1. I think it’s important to look at what a young country Saudi Arabia is; it was only founded in 1932. Society as a whole takes a long time to evolve into what many more liberal countries would consider acceptable. I think it is conjecture to say that the guardianship system exists to control women, rather I believe it is a formality that hasn’t met extreme measures of distaste until recently.

    To understand why the guardianship system was put in place it would be necessary to witness the events that made it seem glaringly important; I don’t doubt that it was for the benefit of women in that time period. However, I do understand that times have changed and am glad to see that Saudi may be moving forward on the front of equal rights.

  2. I think this is an interesting article, and I’d like to add a point:

    The verse that is cited (Men are the protectors and maintainers of women, because Allah has given the one more (strength) than the other, and because they support them from their means…(Qur’an 4:34)) can be interpreted and read into as much, or as little, as a person, community, state wills to read into it, and the meaning that is read into it depends on one’s social space. In North America, for example, the meaning does not extend to control over a woman’s body or movement, but can mean financial responsibility in the family or the responsibility of physical sercurity without a component of extreme obedience. But in other societies it is given greater importance, not because they are necessarily more correct, but it fits a particular social or cultural understanding, an understanding that probably *pre-exists” that particular interpretation.

  3. On one hand, I don’t agree with the “guardianship concept” in general and your article gave the reasons that I believe in too. On the other hand, I the two comments by “Laith” & “MuslimAct” explained the reasons behind this issue in particular and I agree with their explanations.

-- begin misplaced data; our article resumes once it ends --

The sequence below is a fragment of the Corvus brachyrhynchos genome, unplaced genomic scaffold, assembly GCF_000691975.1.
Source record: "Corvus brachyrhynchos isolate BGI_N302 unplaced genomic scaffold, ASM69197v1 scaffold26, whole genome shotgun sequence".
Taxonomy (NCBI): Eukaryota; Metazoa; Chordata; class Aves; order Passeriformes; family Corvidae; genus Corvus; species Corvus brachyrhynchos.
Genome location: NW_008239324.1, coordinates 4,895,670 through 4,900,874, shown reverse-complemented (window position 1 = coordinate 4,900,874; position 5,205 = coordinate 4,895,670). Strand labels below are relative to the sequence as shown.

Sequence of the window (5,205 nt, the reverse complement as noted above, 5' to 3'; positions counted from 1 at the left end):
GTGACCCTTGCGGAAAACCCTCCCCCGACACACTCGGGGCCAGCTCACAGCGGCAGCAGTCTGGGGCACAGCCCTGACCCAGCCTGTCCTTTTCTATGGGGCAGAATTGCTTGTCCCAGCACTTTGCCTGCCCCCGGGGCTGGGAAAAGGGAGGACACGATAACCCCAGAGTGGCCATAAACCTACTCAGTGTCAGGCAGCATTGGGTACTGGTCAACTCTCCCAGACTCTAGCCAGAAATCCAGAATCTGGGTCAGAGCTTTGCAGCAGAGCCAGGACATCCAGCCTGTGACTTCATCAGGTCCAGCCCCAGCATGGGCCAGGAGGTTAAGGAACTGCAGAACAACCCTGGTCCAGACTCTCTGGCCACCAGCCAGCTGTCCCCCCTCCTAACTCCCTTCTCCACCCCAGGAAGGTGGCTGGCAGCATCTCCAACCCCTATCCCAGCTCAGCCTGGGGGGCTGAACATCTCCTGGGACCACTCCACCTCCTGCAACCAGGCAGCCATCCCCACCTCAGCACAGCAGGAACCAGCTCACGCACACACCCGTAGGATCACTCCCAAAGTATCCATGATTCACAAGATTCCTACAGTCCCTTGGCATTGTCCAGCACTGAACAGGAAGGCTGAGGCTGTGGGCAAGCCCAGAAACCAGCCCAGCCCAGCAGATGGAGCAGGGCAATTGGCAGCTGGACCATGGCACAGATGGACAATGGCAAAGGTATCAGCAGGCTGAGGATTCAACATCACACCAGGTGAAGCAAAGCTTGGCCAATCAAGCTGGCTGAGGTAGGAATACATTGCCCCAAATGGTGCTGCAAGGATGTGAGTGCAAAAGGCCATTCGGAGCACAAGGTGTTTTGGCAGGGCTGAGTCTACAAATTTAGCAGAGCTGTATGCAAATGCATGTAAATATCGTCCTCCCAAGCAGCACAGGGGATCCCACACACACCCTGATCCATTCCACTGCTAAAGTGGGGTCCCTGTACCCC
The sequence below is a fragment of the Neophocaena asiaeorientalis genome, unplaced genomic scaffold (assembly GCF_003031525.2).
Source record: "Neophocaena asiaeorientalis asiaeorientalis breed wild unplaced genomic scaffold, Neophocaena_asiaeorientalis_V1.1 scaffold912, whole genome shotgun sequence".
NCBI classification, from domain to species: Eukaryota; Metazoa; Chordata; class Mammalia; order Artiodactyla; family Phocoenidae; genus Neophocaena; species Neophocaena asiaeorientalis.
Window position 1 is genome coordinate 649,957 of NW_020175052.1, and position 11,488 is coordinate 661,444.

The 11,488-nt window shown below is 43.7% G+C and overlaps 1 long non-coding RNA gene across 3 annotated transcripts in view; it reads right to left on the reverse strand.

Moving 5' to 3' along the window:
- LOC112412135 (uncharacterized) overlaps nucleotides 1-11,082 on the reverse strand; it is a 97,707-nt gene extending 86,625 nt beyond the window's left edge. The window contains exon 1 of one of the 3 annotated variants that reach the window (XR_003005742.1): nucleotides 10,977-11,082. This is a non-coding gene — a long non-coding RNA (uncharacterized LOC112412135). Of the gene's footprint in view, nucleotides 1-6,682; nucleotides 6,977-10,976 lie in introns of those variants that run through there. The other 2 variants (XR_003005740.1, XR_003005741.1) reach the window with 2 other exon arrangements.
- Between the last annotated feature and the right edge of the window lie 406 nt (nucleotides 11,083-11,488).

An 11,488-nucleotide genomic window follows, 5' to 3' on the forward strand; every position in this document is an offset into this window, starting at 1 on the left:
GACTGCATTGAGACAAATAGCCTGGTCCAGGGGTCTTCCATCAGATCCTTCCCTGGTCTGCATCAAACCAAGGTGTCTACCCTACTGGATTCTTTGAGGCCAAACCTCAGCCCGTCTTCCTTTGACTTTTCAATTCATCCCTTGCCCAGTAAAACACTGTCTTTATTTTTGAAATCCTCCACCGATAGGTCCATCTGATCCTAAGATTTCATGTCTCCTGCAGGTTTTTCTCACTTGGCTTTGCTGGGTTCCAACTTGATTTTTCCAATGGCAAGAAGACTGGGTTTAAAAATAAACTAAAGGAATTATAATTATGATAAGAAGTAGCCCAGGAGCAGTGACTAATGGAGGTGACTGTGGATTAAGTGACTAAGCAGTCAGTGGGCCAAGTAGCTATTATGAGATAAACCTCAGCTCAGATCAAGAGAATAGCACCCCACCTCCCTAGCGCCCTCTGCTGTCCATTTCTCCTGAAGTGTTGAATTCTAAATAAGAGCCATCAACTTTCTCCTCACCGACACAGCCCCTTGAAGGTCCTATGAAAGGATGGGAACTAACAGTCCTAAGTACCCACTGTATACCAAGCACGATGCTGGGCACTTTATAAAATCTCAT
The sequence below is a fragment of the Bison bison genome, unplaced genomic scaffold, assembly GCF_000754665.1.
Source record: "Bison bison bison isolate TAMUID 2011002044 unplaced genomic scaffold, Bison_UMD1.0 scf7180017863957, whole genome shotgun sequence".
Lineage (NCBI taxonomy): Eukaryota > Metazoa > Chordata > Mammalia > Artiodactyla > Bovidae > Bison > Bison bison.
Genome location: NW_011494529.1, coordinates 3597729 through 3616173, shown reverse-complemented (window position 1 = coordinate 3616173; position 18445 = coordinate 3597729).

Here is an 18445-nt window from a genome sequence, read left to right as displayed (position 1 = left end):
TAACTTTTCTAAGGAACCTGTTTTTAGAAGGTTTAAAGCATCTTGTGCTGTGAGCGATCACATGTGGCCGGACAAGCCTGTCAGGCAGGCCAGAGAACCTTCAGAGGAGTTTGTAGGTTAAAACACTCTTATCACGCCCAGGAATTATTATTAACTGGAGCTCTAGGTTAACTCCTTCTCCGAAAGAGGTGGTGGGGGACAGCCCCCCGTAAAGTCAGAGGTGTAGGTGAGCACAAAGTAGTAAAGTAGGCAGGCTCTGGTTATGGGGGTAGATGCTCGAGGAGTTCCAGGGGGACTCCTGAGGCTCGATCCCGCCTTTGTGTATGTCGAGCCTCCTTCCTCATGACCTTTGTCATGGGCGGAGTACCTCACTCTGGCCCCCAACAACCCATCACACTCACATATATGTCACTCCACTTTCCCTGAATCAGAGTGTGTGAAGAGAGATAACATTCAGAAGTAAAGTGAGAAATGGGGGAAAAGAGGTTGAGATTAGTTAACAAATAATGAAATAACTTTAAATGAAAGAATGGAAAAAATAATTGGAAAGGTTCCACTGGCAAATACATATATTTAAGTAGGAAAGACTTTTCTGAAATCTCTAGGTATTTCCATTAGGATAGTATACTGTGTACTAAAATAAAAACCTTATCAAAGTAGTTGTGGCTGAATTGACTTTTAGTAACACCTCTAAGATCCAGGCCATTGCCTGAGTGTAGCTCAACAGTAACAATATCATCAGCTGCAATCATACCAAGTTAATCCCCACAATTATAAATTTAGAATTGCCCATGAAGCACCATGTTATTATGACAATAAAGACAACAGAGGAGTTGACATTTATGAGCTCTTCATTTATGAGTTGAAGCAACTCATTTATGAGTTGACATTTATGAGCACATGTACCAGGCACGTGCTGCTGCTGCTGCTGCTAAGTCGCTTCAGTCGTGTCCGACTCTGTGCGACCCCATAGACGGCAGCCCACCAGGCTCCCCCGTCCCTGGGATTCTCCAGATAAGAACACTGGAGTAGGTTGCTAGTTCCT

Generally speaking, Although Women Rights are indeed found in Islam and elevated Women status, some Muslims in different societies still not aware of this due to part of the cultrual/social heritage that they interpret as “Islam”

  4. I m a working women living in Karachi Pakistan and m quite surprised to know about teachings of Quran that “men” are not superior than “women” because this is what we are told and taught right from childhood. girls should not have any opinion, any feeling, any right to advice n that they should be quite and i personally saw many families being ruined just because of this one factor.

    In my understanding and as per my study Islam is the region of ease. take the example of namaz for instance. it is said to offer your prayers five times a day. if you cant offer it standing, offer it sitting, if you cant offer it sitting, offer it laying on bed, if you even cant offer it laying offer it by signal. then how can this easy religion be too stiff to women that there is left no sense of self esteem, self respect and sense of being for them. If we follow the true teachings o Islam this world would become heaven.